The Furious deserve a better fate than the latest film from director F. Gary Gray. The eight installment of the long-running Fast and Furious franchise, The Fate of the Furious tears its family apart, and in the process of doing so loses its heart.
Picking up not long after the events of Furious 7, The Fate of The Furious opens with Dominic Toretto (Vin Diesel) and Letty (Michelle Rodriguez) celebrating their honeymoon in Cuba. A quick street race informs us not much has changed the film’s leading man, as Dom navigates the streets of Havana while driving a car that is literally on the verge of exploding while Letty tails close behind. It’s the kind of sequence that, not unlike the opening moments of this year’s xXx: The Return of Xander Cage, exists for no other reason than to remind us Dominic Toretto is a really good guy.
The next day, Dom is returning from the market when he encounters a mysterious blonde (Charlize Theron) with car trouble. He attempts to help the woman, but soon learns he has fallen into a trap set the woman, an international cyber terrorist, has set for the sole purpose of convincing Dom to work for her. Of course, Dom has no interest in becoming entangled with another person’s problems, but the woman – known only as Cipher – has possession of something that he cannot walk away from.
All of this unfolds in about twenty minutes, which leaves nearly two full hours of movie for Cipher to carry out her plan. Her goal can best be summarized as a desire to control the world, but her motivations for doing so is never made clear in a meaningful way. The bulk of her dialogue is wasted on cat and mouse talk with Dom, which in turn exchanges actual character development with surface level narcissism and witty one-liners. Theron is capable of much more, but she never has a chance to showcase any of it in the context of this film. Instead, her characters speaks vaguely of global corruption and the need for reckoning. It’s never explained, nor explore, and as a result you get the feeling it never really matters.
In order for Cipher to take control she must first force Dom to betray his family. He does so following a mission to recover an EMP, and in the process leaves Letty, Roman (Tyrese Gibson), Tej (Ludacris), Ramsey (Nathalie Emmanuel), and Hobbs (Dwayne ‘The Rock’ Johnson) wondering what could have convinced a man they’ve known for nearly twenty years to turn his back on them. Answers do not come easily, especially after Dom and Cipher attack the group’s base of operations, but the crew carries on with the belief that the Dominic Toretto they know and love still exists.
The plot becomes further complicated by the return of Mr. Nobody (Kurt Russell), who pairs the team with the only man other than Hobbs to ever locate Dom, Deckard Shaw (Jason Statham), and a new recruit (Scott Eastwood). The team is forced to set aside their differences with Shaw, who has been considered a villain up to this point in the franchise, in hopes of finding Dom and stopping Cipher before her plans – which remain largely unclear to the team – can come to fruition.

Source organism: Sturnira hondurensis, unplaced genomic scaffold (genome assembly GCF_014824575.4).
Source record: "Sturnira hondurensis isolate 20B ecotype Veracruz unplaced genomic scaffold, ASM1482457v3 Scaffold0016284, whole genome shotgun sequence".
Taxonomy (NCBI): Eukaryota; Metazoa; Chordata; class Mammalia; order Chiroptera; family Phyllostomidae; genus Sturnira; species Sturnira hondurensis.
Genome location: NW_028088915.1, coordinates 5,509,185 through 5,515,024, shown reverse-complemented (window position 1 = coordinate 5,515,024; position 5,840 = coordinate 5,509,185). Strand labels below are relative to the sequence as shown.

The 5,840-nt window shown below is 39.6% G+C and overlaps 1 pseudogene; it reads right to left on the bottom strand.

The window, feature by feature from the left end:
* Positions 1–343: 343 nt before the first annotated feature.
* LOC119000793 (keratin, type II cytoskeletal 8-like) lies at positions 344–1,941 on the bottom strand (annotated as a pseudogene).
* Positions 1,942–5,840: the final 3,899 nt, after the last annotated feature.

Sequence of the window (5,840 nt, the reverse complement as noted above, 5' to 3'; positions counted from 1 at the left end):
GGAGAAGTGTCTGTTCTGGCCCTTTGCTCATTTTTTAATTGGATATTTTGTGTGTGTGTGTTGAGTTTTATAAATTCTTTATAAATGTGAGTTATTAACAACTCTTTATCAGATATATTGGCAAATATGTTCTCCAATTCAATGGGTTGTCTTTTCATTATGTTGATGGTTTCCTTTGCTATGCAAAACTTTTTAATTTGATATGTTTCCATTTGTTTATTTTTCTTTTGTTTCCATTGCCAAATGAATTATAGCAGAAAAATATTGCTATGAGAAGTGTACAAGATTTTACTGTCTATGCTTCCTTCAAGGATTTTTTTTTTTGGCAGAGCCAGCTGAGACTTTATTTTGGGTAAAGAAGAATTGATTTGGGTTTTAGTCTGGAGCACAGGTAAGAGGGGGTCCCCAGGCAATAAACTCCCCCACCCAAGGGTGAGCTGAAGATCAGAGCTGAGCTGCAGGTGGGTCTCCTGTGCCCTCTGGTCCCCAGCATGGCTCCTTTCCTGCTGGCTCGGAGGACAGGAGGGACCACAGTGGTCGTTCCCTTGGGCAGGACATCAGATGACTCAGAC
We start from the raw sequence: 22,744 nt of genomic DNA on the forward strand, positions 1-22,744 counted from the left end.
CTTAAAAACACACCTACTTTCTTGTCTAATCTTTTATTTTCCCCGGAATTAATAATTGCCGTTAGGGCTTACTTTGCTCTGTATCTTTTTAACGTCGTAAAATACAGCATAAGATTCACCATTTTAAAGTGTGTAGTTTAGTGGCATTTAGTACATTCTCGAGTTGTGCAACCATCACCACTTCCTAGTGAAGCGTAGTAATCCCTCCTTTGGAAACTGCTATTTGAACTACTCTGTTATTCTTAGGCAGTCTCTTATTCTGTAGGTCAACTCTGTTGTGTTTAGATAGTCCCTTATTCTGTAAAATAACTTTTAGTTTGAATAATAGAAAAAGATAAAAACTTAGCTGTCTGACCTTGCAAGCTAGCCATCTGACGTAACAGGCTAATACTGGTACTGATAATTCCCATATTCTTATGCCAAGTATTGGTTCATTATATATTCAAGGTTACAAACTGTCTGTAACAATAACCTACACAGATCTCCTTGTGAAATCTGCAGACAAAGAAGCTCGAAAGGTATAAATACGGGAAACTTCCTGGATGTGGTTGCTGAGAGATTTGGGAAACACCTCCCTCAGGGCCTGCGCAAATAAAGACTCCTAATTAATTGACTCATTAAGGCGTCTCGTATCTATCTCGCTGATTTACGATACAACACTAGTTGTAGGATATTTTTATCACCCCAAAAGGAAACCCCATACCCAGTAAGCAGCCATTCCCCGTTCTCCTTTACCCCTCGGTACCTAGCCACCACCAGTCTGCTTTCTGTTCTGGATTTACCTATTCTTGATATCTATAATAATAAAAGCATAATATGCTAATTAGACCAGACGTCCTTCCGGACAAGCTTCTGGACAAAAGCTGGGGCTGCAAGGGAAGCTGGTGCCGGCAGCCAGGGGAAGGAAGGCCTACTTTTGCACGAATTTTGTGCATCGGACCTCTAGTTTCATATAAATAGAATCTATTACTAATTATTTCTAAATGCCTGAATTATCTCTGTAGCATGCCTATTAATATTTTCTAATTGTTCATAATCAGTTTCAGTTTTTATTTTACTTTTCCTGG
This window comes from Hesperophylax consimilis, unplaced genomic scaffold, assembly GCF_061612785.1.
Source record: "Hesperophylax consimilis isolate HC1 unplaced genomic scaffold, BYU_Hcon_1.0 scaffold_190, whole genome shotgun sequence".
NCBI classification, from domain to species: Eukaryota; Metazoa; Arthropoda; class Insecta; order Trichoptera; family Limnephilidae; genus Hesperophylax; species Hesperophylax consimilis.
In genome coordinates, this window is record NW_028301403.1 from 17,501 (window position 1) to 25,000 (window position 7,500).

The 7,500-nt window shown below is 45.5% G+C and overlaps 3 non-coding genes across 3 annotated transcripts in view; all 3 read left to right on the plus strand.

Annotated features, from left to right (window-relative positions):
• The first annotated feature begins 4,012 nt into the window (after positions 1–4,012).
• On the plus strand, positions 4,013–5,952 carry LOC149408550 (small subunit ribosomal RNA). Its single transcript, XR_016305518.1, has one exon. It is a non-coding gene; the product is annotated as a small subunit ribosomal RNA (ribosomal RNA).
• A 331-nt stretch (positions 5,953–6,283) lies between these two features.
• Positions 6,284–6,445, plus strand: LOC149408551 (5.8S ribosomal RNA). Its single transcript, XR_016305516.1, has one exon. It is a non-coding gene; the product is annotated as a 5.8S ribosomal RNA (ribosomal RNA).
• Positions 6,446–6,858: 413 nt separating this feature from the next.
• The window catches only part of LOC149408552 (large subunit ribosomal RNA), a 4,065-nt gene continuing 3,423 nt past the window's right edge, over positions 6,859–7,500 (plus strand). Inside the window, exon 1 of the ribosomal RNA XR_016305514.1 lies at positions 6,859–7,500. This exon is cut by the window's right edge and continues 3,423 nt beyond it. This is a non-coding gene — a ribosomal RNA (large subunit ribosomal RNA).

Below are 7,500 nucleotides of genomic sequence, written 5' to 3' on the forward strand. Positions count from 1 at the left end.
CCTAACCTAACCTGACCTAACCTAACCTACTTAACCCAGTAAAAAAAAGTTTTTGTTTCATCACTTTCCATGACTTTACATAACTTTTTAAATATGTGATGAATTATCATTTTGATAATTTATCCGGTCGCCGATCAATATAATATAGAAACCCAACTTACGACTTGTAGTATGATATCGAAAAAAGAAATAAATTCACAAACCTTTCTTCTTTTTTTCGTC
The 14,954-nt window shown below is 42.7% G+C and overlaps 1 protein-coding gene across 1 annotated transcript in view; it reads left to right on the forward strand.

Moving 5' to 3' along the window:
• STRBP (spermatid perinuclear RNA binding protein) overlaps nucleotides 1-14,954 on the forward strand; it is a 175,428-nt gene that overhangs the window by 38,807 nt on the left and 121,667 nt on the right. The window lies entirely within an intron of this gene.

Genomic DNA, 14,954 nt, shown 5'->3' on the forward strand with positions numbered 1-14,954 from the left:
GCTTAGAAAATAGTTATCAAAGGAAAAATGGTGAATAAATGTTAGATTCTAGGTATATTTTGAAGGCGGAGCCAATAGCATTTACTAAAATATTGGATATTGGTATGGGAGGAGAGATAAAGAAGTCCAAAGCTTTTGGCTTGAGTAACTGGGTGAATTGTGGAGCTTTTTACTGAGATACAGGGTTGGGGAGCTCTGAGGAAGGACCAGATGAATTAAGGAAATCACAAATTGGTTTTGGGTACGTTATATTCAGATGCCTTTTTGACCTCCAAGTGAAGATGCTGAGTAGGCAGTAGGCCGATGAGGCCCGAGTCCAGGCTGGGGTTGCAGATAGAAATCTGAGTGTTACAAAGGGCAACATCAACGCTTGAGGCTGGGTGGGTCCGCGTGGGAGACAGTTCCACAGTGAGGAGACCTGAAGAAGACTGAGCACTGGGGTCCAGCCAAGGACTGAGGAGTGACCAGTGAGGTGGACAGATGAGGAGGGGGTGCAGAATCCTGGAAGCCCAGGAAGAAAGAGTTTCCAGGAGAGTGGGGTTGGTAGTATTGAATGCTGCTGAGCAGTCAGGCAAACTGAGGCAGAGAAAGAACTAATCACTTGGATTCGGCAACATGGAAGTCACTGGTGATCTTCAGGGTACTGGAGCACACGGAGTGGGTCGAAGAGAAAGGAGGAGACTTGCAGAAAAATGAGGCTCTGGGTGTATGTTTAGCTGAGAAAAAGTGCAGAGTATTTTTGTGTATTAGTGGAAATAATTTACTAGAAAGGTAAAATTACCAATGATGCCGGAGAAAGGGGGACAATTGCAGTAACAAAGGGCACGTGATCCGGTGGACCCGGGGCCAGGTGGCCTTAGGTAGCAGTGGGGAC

F. Gary Gray did a fantastic job balancing the multiple storylines of his last film, Staight Outta Compton, but the far more numerous threads of Fate are too much for him to handle. The story spends so much time establishing motivations and setting aside legitimate disputes between characters that the film only manages to produce three, arguably four, major action sequences, all of which we spoiled by the multiple trailers released in the months leading up to the movie’s premiere. Worse yet, all development of the characters pretty much comes to a standstill in favor of adding more humor to the mix. The laughs do help keep things clipping along as the film moves from scene to scene with no one in or around cars, but like the limited amount of action it’s a change the hobbles the momentum of the franchise rather than pushes it forward.
When the action does arise, primarily in the third act when the film replaces the absurd ‘endless runway’ sequence from Fast Five with a similar scenario involving a submarine set atop a frozen river, Fate of the Furious comes to life with all the cartoonish fun fans have come to expect from the franchise. Gray handles these scenes well, masterfully moving from character to character while maintain a sense of clarity on the moment as a whole, and thanks to the capabilities of Cipher there are far more vehicles at play. Everything from tanks to autonomous cars are used, as well as a few bits of spectacular non-vehicular gadgetry, and it all goes to help up the ante for action. I just wish there were more of it to enjoy.
It’s hard to imagine anyone walking away from Fate of the Furious feeling the same way they have following any of the previous seven Fast and Furious films because this is a different kind of movie. The things helped keep the franchise grounded have been abandoned in the name of big budget action and bottom of the barrel jokes. None of it is outright terrible, in fact a lot of it is pretty entertaining, but all of it falls far below the bar set for quality in previous franchise entries. It seems the series that once seems as if it could venture into outer space while keeping us engaged is now struggling to make us a give a damn about characters we have known for sixteen years, which does not bode well for the two additional Fast films planned in the years ahead. There is still time to make corrections however, so here’s hoping Fate is a misstep and not a sign of what is yet to come.